Little HolyDays: The Feast of St. Nicholas

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Welcome to our first Little HolyDays link up and Happy New Year! No, I haven’t gotten the months confused, it’s the beginning of a new liturgical year. Yesterday was the first Sunday of Advent. Let’s hope you were more organized than I and didn’t spend part of your Sunday scrambling around looking  for your Advent wreath (don’t worry! I found it!).

Anyhow, for our very first Little HolyDays link up (yay!) I wanted to share with you about what we’ll be doing to celebrate the Feast of St. Nicholas on Dec. 6th. (The Little HolyDays link up is at the bottom).

Until recently, I didn’t know anything about St. Nicholas other than the fact that Santa Claus is his strange holiday descendant of sorts. When I did get to know St. Nicholas a little bit, he turned out to be a huge surprise. This ain’t yo’ grandma’s saint! Well, I don’t know your grandma. Maybe she has a great devotion to St. Nicholas. But what I’m trying to say is, St. Nicholas is nothing like his jolly, rosy-cheeked, red-suited, cookie-snarfing counterpart who is concerned with everyone’s “niceness.” In fact, I don’t think St. Nicholas put much stock in “being nice” but he was a fighter for the truth—literally.  From examinations of this holy bishop’s relics in Bari, Italy, it’s clear that he sported a seriously broken nose. It appears to be broken multiple times and some legends even claim he grew up as a street fighter. We do know that he was kicked out of the Council of Nicea for punching the heretic Arias in the face. Arias was teaching that Christ was not fully divine and St. Nicholas just couldn’t listen to another word.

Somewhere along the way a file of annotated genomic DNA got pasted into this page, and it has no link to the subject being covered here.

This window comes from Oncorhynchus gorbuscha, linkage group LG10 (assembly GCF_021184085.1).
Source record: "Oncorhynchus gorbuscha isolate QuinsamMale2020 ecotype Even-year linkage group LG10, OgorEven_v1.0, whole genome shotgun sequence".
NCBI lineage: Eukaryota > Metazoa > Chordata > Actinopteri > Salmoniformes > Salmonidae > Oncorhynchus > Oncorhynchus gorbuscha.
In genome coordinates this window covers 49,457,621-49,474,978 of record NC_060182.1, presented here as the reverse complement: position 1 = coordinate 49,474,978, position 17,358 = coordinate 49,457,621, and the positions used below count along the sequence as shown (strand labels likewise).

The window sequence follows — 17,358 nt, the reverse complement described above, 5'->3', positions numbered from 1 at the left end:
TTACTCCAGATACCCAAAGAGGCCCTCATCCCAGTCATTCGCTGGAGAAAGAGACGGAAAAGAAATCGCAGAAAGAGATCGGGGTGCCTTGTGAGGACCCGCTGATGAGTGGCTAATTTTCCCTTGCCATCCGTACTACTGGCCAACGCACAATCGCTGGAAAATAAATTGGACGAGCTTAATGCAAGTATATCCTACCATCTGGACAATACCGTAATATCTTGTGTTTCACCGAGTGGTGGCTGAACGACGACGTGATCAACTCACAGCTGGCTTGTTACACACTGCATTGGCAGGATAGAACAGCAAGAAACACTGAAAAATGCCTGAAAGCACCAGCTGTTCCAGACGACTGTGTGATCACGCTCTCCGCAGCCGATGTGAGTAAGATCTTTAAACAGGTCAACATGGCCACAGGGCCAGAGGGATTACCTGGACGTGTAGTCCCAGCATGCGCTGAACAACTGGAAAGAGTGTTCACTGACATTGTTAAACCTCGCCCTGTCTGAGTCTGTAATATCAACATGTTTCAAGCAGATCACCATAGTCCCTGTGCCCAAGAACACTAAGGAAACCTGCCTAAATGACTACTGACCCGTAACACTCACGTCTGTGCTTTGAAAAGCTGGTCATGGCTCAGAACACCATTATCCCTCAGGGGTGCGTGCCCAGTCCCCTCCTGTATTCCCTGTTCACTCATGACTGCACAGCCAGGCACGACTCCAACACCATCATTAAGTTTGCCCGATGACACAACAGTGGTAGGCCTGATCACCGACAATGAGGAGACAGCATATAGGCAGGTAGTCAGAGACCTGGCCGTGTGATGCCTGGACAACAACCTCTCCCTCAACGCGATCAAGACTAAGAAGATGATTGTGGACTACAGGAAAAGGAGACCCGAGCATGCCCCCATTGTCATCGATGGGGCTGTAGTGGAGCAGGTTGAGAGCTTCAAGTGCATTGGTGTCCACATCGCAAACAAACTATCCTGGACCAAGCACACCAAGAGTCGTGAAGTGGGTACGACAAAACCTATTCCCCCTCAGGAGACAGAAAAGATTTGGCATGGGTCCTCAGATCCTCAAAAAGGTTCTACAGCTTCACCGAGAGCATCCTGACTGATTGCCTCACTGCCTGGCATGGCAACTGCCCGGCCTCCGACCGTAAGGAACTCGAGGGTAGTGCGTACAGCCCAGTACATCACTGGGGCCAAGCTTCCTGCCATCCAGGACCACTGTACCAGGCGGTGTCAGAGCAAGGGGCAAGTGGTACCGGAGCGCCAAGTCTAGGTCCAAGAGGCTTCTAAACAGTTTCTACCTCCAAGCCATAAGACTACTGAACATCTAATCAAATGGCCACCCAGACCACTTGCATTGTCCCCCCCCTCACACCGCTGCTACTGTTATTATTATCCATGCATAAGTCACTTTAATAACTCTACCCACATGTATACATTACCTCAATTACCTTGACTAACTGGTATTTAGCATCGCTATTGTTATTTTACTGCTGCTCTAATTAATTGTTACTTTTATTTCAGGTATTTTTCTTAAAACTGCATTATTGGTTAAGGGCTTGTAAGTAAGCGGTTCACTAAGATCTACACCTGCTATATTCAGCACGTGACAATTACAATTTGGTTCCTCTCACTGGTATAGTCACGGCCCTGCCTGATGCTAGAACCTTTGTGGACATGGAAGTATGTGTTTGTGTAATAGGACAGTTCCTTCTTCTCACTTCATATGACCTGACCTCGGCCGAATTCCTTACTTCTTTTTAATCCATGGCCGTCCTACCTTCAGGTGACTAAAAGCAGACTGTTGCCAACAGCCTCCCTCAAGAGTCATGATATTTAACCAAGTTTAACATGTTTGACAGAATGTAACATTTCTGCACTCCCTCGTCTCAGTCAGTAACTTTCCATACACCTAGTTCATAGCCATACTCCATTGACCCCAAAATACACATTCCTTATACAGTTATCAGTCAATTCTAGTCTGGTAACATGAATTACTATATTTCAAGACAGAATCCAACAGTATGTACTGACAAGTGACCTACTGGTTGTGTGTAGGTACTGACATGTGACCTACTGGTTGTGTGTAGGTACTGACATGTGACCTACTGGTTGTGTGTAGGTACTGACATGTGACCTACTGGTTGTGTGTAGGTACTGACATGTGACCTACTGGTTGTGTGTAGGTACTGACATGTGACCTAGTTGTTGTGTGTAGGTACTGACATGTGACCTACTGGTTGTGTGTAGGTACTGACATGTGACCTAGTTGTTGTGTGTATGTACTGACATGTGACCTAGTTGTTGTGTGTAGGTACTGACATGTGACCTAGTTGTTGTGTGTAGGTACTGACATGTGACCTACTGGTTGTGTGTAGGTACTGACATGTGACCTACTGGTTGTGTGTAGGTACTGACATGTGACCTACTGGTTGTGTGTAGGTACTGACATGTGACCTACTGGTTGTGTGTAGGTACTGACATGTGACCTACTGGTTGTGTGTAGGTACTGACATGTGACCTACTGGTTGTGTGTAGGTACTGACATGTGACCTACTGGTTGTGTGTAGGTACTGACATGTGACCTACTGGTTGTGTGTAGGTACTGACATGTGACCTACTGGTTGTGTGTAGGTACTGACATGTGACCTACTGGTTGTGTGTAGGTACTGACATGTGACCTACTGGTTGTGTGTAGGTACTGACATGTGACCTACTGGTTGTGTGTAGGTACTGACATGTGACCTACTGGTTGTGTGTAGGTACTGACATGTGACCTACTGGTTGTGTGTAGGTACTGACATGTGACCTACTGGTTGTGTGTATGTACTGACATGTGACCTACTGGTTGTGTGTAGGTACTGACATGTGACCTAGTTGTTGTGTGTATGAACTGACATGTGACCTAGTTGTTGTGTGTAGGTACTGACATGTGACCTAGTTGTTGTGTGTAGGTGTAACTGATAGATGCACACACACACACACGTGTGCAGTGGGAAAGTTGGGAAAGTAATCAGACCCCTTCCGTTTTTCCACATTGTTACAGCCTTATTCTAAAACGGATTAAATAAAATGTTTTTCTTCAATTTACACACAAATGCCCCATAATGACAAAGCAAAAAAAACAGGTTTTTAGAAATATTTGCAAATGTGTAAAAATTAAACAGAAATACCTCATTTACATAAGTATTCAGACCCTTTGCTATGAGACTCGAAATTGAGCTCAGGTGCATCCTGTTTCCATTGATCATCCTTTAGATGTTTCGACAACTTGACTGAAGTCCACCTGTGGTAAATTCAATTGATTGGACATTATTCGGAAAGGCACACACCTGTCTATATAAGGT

Image from cantaur.blogspot.com

Fist raised and causing a riot. Jolly Old St. Nicholas, right?!

While I’m not advocating punching heretics in the face, (and he did get in big trouble for his violent act), I can’t help but love St. Nicholas for his fiery passion for the truth. In case the face-punch tale has you convinced that St. Nicholas was a big jerk, let me tell you a couple more stories to reveal this saints courage and compassion. Upon hearing that three innocent men were going to be executed, St. Nicholas ran to the scene and demanded that the executioner put down his sword. The courage and authority of the saint halted the execution and the prisoners were freed. Or maybe the executioner heard about what happened to Arias. When St. Nicholas heard that a poor man’s three daughters had no dowry to marry and would likely be forced into prostitution, he anonymously provided them each with a generous dowry. This may be how the tradition of giving gifts to children on St. Nicholas Day got started. I love St. Nicholas’s passion and active love, even though it must have gotten him into trouble sometimes. I think his devotion to justice, truth, and charity is something that merits a big celebration.